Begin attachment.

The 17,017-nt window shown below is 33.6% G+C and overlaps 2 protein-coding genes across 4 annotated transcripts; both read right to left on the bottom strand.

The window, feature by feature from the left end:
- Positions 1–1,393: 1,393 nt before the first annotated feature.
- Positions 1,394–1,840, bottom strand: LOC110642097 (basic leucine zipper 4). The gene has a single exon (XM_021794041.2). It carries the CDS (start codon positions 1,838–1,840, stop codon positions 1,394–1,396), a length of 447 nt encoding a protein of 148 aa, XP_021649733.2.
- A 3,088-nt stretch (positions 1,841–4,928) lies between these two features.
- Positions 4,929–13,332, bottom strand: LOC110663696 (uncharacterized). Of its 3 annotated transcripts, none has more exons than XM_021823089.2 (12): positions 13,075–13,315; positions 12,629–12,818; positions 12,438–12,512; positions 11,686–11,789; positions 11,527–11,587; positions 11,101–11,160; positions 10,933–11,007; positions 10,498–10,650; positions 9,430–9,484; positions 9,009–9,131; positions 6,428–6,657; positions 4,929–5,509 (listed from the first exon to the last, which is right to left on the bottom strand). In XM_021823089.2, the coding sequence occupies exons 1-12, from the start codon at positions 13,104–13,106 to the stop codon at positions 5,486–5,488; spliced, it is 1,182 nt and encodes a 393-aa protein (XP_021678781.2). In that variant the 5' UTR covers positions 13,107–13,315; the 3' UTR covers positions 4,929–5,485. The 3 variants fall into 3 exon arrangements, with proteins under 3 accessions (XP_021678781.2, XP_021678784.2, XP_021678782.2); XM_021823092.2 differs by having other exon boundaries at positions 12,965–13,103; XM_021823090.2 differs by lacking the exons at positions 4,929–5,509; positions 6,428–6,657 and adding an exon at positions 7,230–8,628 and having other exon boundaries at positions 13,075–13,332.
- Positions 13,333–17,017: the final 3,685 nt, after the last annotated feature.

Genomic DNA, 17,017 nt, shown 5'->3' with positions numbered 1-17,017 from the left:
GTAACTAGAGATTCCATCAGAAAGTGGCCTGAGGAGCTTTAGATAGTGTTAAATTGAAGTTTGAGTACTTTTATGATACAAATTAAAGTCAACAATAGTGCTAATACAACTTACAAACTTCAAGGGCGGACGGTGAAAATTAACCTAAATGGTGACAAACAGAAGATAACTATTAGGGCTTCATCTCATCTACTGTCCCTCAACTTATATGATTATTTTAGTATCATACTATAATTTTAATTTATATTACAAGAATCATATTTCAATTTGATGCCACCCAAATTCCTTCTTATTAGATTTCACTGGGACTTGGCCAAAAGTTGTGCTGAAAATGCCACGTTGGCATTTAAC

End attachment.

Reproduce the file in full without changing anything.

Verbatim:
The 17,017-nt window shown below is 33.6% G+C and overlaps 2 protein-coding genes across 4 annotated transcripts; both read right to left on the bottom strand.

The window, feature by feature from the left end:
- Positions 1–1,393: 1,393 nt before the first annotated feature.
- Positions 1,394–1,840, bottom strand: LOC110642097 (basic leucine zipper 4). The gene has a single exon (XM_021794041.2). It carries the CDS (start codon positions 1,838–1,840, stop codon positions 1,394–1,396), a length of 447 nt encoding a protein of 148 aa, XP_021649733.2.
- A 3,088-nt stretch (positions 1,841–4,928) lies between these two features.
- Positions 4,929–13,332, bottom strand: LOC110663696 (uncharacterized). Of its 3 annotated transcripts, none has more exons than XM_021823089.2 (12): positions 13,075–13,315; positions 12,629–12,818; positions 12,438–12,512; positions 11,686–11,789; positions 11,527–11,587; positions 11,101–11,160; positions 10,933–11,007; positions 10,498–10,650; positions 9,430–9,484; positions 9,009–9,131; positions 6,428–6,657; positions 4,929–5,509 (listed from the first exon to the last, which is right to left on the bottom strand). In XM_021823089.2, the coding sequence occupies exons 1-12, from the start codon at positions 13,104–13,106 to the stop codon at positions 5,486–5,488; spliced, it is 1,182 nt and encodes a 393-aa protein (XP_021678781.2). In that variant the 5' UTR covers positions 13,107–13,315; the 3' UTR covers positions 4,929–5,485. The 3 variants fall into 3 exon arrangements, with proteins under 3 accessions (XP_021678781.2, XP_021678784.2, XP_021678782.2); XM_021823092.2 differs by having other exon boundaries at positions 12,965–13,103; XM_021823090.2 differs by lacking the exons at positions 4,929–5,509; positions 6,428–6,657 and adding an exon at positions 7,230–8,628 and having other exon boundaries at positions 13,075–13,332.
- Positions 13,333–17,017: the final 3,685 nt, after the last annotated feature.

Genomic DNA, 17,017 nt, shown 5'->3' with positions numbered 1-17,017 from the left:
GTAACTAGAGATTCCATCAGAAAGTGGCCTGAGGAGCTTTAGATAGTGTTAAATTGAAGTTTGAGTACTTTTATGATACAAATTAAAGTCAACAATAGTGCTAATACAACTTACAAACTTCAAGGGCGGACGGTGAAAATTAACCTAAATGGTGACAAACAGAAGATAACTATTAGGGCTTCATCTCATCTACTGTCCCTCAACTTATATGATTATTTTAGTATCATACTATAATTTTAATTTATATTACAAGAATCATATTTCAATTTGATGCCACCCAAATTCCTTCTTATTAGATTTCACTGGGACTTGGCCAAAAGTTGTGCTGAAAATGCCACGTTGGCATTTAAC